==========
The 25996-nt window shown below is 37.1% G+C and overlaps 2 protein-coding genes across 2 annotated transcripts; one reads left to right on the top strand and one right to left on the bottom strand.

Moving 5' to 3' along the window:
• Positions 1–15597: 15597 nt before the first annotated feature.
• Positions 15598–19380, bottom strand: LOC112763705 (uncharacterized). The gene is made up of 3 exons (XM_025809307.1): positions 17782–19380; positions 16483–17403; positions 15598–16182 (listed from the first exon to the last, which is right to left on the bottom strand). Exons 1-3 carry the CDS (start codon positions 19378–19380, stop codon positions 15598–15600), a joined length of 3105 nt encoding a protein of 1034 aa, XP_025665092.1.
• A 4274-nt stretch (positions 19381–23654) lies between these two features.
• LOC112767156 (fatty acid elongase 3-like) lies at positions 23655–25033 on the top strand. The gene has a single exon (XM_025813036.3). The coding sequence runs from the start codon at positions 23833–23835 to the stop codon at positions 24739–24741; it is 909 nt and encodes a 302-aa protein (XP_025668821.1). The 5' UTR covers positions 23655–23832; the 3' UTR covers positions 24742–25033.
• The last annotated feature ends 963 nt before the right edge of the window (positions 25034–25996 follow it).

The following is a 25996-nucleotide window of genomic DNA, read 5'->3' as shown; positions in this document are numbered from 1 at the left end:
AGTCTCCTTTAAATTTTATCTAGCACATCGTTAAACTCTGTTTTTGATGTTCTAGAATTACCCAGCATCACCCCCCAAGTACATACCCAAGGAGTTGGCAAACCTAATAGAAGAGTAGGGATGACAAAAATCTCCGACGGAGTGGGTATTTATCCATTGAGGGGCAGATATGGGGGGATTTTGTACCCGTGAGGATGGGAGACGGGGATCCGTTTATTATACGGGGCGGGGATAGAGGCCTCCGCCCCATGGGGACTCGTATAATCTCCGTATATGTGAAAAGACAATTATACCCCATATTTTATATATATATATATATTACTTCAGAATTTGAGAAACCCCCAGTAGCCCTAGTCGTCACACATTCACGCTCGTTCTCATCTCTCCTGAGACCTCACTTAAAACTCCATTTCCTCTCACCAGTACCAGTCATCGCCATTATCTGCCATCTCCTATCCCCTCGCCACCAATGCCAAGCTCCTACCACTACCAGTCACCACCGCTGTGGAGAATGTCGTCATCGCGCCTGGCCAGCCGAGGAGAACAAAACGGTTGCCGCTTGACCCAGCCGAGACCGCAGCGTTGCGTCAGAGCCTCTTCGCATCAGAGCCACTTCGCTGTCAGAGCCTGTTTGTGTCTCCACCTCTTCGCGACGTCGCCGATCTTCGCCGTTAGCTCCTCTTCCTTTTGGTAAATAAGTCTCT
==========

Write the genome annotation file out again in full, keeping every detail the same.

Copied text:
The 25996-nt window shown below is 37.1% G+C and overlaps 2 protein-coding genes across 2 annotated transcripts; one reads left to right on the top strand and one right to left on the bottom strand.

Moving 5' to 3' along the window:
• Positions 1–15597: 15597 nt before the first annotated feature.
• Positions 15598–19380, bottom strand: LOC112763705 (uncharacterized). The gene is made up of 3 exons (XM_025809307.1): positions 17782–19380; positions 16483–17403; positions 15598–16182 (listed from the first exon to the last, which is right to left on the bottom strand). Exons 1-3 carry the CDS (start codon positions 19378–19380, stop codon positions 15598–15600), a joined length of 3105 nt encoding a protein of 1034 aa, XP_025665092.1.
• A 4274-nt stretch (positions 19381–23654) lies between these two features.
• LOC112767156 (fatty acid elongase 3-like) lies at positions 23655–25033 on the top strand. The gene has a single exon (XM_025813036.3). The coding sequence runs from the start codon at positions 23833–23835 to the stop codon at positions 24739–24741; it is 909 nt and encodes a 302-aa protein (XP_025668821.1). The 5' UTR covers positions 23655–23832; the 3' UTR covers positions 24742–25033.
• The last annotated feature ends 963 nt before the right edge of the window (positions 25034–25996 follow it).

The following is a 25996-nucleotide window of genomic DNA, read 5'->3' as shown; positions in this document are numbered from 1 at the left end:
AGTCTCCTTTAAATTTTATCTAGCACATCGTTAAACTCTGTTTTTGATGTTCTAGAATTACCCAGCATCACCCCCCAAGTACATACCCAAGGAGTTGGCAAACCTAATAGAAGAGTAGGGATGACAAAAATCTCCGACGGAGTGGGTATTTATCCATTGAGGGGCAGATATGGGGGGATTTTGTACCCGTGAGGATGGGAGACGGGGATCCGTTTATTATACGGGGCGGGGATAGAGGCCTCCGCCCCATGGGGACTCGTATAATCTCCGTATATGTGAAAAGACAATTATACCCCATATTTTATATATATATATATATTACTTCAGAATTTGAGAAACCCCCAGTAGCCCTAGTCGTCACACATTCACGCTCGTTCTCATCTCTCCTGAGACCTCACTTAAAACTCCATTTCCTCTCACCAGTACCAGTCATCGCCATTATCTGCCATCTCCTATCCCCTCGCCACCAATGCCAAGCTCCTACCACTACCAGTCACCACCGCTGTGGAGAATGTCGTCATCGCGCCTGGCCAGCCGAGGAGAACAAAACGGTTGCCGCTTGACCCAGCCGAGACCGCAGCGTTGCGTCAGAGCCTCTTCGCATCAGAGCCACTTCGCTGTCAGAGCCTGTTTGTGTCTCCACCTCTTCGCGACGTCGCCGATCTTCGCCGTTAGCTCCTCTTCCTTTTGGTAAATAAGTCTCT